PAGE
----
Can an employer dismiss an employee on wrongful terms and also intiate investigations without informing an employee?

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Can an employer dismiss an employee on wrongful terms and also intiate investigations without informing an employee?

Can the investigation be ongoing without any results or information provided to that ex-employee?

Asked on March 29, 2012 under Employment Labor Law, Pennsylvania


SJZ, Member, New York Bar / FreeAdvice Contributing Attorney

Answered 11 years ago | Contributor

1) If you did not have an employment contract, you were an employee at will. An employee at will may be terminated at any time, for any reason, so in  sense, there is no  "wrongful termination" of an employee at will.

2)  The exception to the above is that an employer may not terminate an employee at will--

a) For one of the types of discrmination specifically made illegal by the law; the main types (illegal under federal law) are discrimination on the basis of race, religion, age over 40, sex, or disability. (This does not mean, for example, than an older or minority employee cannot be fired--just that he or she cannot be fired because he or she is older or a minority).

b) For using a protected benefit, like FMLA leave.

c) For bringing a protected claim or complaint, such as for overtime or that the employee suffered illegal discrimination.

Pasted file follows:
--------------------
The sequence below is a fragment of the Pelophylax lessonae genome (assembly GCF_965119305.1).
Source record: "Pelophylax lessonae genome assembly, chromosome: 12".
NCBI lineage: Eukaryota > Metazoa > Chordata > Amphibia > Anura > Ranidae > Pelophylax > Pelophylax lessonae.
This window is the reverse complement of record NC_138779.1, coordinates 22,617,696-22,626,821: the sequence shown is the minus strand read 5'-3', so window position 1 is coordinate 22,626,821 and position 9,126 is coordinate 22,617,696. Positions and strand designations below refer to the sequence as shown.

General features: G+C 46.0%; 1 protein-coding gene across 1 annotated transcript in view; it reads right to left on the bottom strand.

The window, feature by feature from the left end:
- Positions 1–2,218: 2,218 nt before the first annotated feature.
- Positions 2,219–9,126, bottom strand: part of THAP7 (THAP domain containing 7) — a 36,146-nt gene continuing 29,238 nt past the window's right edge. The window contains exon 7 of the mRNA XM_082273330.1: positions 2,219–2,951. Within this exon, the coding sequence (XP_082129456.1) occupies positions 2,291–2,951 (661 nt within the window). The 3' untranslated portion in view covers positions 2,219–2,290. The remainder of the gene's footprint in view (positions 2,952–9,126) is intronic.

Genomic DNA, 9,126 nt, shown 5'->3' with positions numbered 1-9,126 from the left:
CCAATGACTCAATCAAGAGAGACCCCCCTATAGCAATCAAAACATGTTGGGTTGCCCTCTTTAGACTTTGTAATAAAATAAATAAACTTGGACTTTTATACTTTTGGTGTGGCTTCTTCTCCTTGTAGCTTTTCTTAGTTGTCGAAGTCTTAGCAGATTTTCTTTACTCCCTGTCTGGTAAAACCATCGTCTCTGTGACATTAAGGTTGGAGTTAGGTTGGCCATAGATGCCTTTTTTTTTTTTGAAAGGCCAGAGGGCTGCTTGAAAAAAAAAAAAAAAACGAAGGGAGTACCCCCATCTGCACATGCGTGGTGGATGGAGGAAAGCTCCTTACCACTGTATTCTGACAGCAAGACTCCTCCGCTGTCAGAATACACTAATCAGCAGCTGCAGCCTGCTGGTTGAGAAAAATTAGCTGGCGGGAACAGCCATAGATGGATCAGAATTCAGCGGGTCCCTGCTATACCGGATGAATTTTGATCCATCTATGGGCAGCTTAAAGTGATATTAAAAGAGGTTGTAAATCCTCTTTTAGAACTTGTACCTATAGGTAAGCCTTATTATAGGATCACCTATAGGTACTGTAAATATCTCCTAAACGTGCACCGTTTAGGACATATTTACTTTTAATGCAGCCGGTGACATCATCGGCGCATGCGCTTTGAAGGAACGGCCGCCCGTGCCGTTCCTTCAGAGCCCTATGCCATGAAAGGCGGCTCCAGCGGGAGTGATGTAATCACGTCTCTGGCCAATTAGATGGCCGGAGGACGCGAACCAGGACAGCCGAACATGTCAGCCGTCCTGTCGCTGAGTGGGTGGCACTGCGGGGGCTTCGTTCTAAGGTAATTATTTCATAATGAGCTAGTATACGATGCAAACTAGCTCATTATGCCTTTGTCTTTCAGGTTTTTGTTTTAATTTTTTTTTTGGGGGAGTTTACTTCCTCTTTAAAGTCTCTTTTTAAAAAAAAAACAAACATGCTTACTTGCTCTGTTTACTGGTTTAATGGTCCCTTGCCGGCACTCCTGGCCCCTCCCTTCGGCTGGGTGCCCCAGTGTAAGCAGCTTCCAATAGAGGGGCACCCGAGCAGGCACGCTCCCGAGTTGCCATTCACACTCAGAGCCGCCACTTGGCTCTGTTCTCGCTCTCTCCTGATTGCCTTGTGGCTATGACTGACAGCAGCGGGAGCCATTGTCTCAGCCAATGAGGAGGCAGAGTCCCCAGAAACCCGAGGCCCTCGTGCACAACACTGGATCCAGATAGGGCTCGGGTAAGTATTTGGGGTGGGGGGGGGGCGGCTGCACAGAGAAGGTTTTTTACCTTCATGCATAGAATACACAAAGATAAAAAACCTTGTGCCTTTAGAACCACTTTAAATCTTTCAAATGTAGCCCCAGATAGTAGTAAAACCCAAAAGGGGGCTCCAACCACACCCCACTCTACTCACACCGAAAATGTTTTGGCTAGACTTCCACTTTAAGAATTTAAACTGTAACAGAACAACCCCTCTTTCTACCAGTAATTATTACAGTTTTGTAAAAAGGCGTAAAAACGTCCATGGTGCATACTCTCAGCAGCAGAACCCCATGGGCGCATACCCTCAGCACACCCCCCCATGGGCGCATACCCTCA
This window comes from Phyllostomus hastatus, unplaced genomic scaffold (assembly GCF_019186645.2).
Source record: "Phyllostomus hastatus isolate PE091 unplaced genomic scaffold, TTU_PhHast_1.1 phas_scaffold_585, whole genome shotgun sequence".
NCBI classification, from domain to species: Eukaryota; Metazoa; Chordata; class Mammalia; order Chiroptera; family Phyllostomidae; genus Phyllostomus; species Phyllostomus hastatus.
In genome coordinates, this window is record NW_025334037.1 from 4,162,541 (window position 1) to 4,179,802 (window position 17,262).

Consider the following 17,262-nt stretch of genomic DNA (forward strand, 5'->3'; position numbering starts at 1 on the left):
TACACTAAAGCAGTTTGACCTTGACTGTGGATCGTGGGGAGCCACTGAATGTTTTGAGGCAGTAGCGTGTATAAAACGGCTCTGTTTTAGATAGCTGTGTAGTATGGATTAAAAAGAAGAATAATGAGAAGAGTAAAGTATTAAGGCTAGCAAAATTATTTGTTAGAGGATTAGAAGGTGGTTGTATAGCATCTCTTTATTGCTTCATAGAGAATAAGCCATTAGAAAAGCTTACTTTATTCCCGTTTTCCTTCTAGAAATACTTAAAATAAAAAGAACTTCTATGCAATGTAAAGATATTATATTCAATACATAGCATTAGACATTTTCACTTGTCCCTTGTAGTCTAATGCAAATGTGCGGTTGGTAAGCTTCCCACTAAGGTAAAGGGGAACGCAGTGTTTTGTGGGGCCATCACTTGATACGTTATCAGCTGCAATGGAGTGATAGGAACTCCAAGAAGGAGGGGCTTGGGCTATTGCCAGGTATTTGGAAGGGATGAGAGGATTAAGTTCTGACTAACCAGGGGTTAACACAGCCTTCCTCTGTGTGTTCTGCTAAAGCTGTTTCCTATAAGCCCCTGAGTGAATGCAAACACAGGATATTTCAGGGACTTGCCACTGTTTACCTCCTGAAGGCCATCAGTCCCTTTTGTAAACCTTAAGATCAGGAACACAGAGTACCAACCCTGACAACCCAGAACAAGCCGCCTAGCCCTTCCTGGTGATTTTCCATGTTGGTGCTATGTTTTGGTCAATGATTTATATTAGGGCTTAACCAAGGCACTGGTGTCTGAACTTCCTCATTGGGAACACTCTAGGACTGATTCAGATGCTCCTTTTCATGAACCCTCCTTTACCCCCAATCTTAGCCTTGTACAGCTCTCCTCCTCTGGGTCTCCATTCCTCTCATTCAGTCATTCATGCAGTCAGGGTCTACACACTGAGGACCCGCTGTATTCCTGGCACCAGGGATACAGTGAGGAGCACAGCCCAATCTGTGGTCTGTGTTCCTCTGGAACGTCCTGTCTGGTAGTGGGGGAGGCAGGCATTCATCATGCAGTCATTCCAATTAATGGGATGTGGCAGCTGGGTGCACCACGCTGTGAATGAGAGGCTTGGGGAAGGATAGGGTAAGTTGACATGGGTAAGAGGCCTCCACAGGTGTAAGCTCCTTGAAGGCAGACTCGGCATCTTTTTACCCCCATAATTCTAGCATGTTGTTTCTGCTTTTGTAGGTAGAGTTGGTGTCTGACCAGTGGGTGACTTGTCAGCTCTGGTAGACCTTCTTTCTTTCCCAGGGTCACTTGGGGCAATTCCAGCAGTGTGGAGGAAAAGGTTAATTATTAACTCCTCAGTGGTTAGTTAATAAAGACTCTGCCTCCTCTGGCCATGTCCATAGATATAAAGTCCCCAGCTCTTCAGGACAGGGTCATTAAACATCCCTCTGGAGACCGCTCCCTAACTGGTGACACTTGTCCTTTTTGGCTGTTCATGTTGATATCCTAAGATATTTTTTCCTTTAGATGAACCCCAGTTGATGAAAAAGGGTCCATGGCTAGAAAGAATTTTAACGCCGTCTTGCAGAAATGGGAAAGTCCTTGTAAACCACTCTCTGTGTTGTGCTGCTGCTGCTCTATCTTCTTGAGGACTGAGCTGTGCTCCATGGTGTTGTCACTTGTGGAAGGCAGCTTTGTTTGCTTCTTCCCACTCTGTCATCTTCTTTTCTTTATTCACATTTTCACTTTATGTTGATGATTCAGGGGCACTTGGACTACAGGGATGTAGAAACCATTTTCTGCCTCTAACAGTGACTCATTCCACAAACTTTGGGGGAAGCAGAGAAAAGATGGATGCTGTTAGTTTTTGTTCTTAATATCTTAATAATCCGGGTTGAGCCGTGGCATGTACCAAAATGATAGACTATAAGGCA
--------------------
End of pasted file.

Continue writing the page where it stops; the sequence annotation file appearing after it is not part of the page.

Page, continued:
d) For bringing certain safety or legal violations to light.

Other than this, though, an employee at will could be terminated for any reason.

3) Generally, an employer may investigate an employee and does not need to tell him/her it is doing that, and does not need to share the results with the employee.

IMPORTANT NOTICE: The Answer(s) provided above are for general information only. The attorney providing the answer was not serving as the attorney for the person submitting the question or in any attorney-client relationship with such person. Laws may vary from state to state, and sometimes change. Tiny variations in the facts, or a fact not set forth in a question, often can change a legal outcome or an attorney's conclusion. Although has verified the attorney was admitted to practice law in at least one jurisdiction, he or she may not be authorized to practice law in the jurisdiction referred to in the question, nor is he or she necessarily experienced in the area of the law involved. Unlike the information in the Answer(s) above, upon which you should NOT rely, for personal advice you can rely upon we suggest you retain an attorney to represent you.

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